At Art One Translations we produce more translations in Spanish than in almost any other language. One of the crowning features of our expertise in Spanish translations is our specialists’ understanding of the different dialects. Spanish is spoken by more than 400 million native speakers and 60 million people as a second language worldwide, and it is the official language of twenty-two countries.
Having developed in such a wide number of places, it has grown to have many different dialects, the most prominent of which are the Spanish of the Americas (American Spanish) and European Spanish (peninsular Spanish). It is our knowledge of the nuances of these different dialects that sets us apart as experts in Spanish translations.
While American Spanish and peninsular Spanish are mutually intelligible, they are sufficiently different that Spanish translations in the wrong dialect will sound very awkward to native speakers of the language. Beyond basic differences in pronunciation, the different dialects also vary in word usage, phrase construction, grammar, and colloquialisms. Take, for example, the phrase, «What happened?» Speakers in Latin America are apt to use the simple past verb tense, «¿Qué pasó?» to express that question, while speakers in Spain will often use the compound past tense, «¿Qué ha pasado?», which means «What has happened?» The former phrase would sound simple and rustic in Madrid while the latter, more complex question would sound bookish and affected in Mexico City, highlighting the need for sensitivity to dialect in English to Spanish translations.
Not only the style of speech, but the very vocabulary of different dialects of Spanish varies. For example, the word «almacén» means «warehouse, department store» in standard Spanish and «grocery store» in Andean Spanish (Andean Spanish is a dialect spoken in the central Andes, from western Venezuela, southern Colombia, with influence as far south as northern Chile and Northwestern Argentina, passing through Ecuador, Peru, and Bolivia); the standard Spanish word for truck, «camión» means «bus» in Mexico; «cuadra», which means «stable, pigsty» in standard Spanish, means «city block» in Latin America; and in Latin America a computer is called «la computadora», while in Spain it is called «el ordenador». Even the plural forms of the pronoun «you» differ among the dialects: in much of Spain, the form «vosotros» is used, along with its attendant verb forms, while Spanish speakers elsewhere use «ustedes».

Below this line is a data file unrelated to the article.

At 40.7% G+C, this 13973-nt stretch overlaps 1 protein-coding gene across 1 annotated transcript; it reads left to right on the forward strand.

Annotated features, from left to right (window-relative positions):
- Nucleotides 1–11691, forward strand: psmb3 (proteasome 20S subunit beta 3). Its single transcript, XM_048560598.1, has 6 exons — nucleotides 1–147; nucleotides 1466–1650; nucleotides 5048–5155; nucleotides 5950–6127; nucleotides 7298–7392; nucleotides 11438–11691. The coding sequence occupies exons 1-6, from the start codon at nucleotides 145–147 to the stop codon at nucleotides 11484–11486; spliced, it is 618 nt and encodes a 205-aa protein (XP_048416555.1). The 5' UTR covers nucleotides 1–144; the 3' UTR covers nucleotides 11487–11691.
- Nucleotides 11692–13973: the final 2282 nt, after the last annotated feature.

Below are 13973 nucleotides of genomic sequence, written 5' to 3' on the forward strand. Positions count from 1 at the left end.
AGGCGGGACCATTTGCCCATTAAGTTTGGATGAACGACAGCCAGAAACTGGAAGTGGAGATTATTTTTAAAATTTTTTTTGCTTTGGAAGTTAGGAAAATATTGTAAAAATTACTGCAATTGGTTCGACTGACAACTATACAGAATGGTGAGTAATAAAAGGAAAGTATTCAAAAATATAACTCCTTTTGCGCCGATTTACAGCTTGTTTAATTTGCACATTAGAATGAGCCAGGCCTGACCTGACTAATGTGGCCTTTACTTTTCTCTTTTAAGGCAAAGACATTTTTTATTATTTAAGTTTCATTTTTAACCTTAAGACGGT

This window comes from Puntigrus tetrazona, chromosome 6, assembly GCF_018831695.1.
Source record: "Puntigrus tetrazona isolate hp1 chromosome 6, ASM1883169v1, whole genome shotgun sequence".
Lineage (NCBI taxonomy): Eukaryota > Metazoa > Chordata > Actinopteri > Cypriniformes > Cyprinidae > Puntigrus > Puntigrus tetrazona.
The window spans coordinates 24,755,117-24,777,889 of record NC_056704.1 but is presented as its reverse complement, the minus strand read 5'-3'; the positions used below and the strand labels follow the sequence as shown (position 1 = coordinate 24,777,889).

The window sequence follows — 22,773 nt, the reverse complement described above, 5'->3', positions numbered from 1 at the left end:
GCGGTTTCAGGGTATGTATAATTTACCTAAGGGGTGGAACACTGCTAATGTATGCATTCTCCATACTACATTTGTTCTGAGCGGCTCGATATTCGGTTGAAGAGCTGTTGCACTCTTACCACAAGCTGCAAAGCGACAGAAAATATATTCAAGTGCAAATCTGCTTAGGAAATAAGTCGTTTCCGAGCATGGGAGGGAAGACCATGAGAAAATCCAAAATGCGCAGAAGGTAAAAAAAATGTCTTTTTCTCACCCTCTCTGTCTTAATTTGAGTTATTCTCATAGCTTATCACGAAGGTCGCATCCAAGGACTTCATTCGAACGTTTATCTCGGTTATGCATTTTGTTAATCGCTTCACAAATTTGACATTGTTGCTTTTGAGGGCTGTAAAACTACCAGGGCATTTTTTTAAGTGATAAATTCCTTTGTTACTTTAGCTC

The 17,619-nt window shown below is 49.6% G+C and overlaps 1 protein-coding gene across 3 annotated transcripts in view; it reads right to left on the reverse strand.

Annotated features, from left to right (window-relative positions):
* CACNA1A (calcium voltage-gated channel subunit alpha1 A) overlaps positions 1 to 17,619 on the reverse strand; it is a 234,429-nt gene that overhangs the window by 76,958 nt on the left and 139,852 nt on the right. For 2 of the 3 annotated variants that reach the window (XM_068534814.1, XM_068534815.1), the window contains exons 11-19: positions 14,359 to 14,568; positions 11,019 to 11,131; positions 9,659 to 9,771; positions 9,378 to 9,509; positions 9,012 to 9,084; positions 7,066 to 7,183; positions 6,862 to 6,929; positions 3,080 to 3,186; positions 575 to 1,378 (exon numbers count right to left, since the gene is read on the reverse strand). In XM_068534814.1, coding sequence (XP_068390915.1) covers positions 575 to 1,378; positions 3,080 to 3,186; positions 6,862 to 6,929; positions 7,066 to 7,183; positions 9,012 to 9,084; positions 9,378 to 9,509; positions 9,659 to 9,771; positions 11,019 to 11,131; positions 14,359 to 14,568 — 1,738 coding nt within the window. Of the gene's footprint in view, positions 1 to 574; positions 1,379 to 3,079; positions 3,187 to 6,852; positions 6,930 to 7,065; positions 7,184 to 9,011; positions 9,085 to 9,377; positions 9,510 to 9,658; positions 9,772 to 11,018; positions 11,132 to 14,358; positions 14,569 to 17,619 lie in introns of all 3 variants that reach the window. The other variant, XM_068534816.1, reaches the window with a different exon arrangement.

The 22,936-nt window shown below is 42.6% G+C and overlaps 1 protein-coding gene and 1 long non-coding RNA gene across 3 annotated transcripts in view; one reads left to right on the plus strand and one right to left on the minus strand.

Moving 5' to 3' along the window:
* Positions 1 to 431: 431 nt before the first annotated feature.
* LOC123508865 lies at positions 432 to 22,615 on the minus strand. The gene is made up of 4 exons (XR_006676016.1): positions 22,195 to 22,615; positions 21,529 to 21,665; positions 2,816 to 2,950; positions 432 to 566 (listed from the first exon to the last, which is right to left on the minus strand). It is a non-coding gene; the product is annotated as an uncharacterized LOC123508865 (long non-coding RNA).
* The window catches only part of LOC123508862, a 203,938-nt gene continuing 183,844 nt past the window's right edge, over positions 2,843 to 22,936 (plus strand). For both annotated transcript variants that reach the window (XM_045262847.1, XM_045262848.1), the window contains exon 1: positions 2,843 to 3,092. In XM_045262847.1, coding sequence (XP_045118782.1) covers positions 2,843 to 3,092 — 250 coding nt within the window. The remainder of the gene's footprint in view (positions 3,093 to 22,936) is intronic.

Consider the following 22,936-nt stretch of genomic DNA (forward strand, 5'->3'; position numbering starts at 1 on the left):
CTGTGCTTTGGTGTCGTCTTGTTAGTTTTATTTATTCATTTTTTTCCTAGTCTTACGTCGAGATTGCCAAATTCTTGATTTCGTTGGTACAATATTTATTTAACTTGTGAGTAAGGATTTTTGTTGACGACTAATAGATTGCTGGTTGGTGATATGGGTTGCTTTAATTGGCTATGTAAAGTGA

While individual differences between different dialects may seem minor, they make a giant difference in a Spanish translation’s usability by its target audience when compounded over hundreds of sentences. At Art One Translations we produce Spanish translations that are tailored to the specific Spanish-speaking region in which they will be used. Every translation that we produce is translated and proofread by linguists living in the area of its target audience to generate error-free texts that read as naturally as an original document. Moreover, we provide localization for software, website, user manuals, and other types of files, and employ specialists working in a wide variety of fields so that your text can be adapted exactly as you would want it.
If you expect a top-notch, market-specific Spanish translation, Art One Translations is the company for you.